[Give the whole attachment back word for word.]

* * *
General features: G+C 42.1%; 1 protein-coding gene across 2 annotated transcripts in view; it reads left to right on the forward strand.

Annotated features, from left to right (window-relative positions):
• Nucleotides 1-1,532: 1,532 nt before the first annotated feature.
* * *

General features: G+C 42.1%; 1 protein-coding gene across 2 annotated transcripts in view; it reads left to right on the forward strand.

Annotated features, from left to right (window-relative positions):
• Nucleotides 1-1,532: 1,532 nt before the first annotated feature.